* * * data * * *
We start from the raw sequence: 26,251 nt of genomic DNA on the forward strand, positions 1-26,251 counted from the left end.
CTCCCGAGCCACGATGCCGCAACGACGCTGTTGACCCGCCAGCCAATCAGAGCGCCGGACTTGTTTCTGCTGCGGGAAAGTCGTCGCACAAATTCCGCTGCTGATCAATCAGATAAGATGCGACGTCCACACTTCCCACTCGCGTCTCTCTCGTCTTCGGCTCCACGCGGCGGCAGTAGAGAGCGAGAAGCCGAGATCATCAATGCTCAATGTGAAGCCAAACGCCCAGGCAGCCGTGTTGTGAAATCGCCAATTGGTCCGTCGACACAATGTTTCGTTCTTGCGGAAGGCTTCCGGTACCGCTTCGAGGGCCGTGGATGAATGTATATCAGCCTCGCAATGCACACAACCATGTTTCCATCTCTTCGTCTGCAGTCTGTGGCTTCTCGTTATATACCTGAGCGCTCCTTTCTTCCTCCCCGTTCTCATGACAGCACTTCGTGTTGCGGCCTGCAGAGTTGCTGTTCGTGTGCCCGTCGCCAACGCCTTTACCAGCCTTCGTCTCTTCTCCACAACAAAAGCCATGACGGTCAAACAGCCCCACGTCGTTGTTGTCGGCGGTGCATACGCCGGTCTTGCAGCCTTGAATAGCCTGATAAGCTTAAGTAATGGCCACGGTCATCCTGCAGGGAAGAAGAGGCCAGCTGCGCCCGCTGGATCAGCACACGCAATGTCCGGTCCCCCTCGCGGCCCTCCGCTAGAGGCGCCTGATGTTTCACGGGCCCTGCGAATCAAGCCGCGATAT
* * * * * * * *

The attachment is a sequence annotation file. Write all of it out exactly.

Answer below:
We start from the raw sequence: 26,251 nt of genomic DNA on the forward strand, positions 1-26,251 counted from the left end.
CTCCCGAGCCACGATGCCGCAACGACGCTGTTGACCCGCCAGCCAATCAGAGCGCCGGACTTGTTTCTGCTGCGGGAAAGTCGTCGCACAAATTCCGCTGCTGATCAATCAGATAAGATGCGACGTCCACACTTCCCACTCGCGTCTCTCTCGTCTTCGGCTCCACGCGGCGGCAGTAGAGAGCGAGAAGCCGAGATCATCAATGCTCAATGTGAAGCCAAACGCCCAGGCAGCCGTGTTGTGAAATCGCCAATTGGTCCGTCGACACAATGTTTCGTTCTTGCGGAAGGCTTCCGGTACCGCTTCGAGGGCCGTGGATGAATGTATATCAGCCTCGCAATGCACACAACCATGTTTCCATCTCTTCGTCTGCAGTCTGTGGCTTCTCGTTATATACCTGAGCGCTCCTTTCTTCCTCCCCGTTCTCATGACAGCACTTCGTGTTGCGGCCTGCAGAGTTGCTGTTCGTGTGCCCGTCGCCAACGCCTTTACCAGCCTTCGTCTCTTCTCCACAACAAAAGCCATGACGGTCAAACAGCCCCACGTCGTTGTTGTCGGCGGTGCATACGCCGGTCTTGCAGCCTTGAATAGCCTGATAAGCTTAAGTAATGGCCACGGTCATCCTGCAGGGAAGAAGAGGCCAGCTGCGCCCGCTGGATCAGCACACGCAATGTCCGGTCCCCCTCGCGGCCCTCCGCTAGAGGCGCCTGATGTTTCACGGGCCCTGCGAATCAAGCCGCGATAT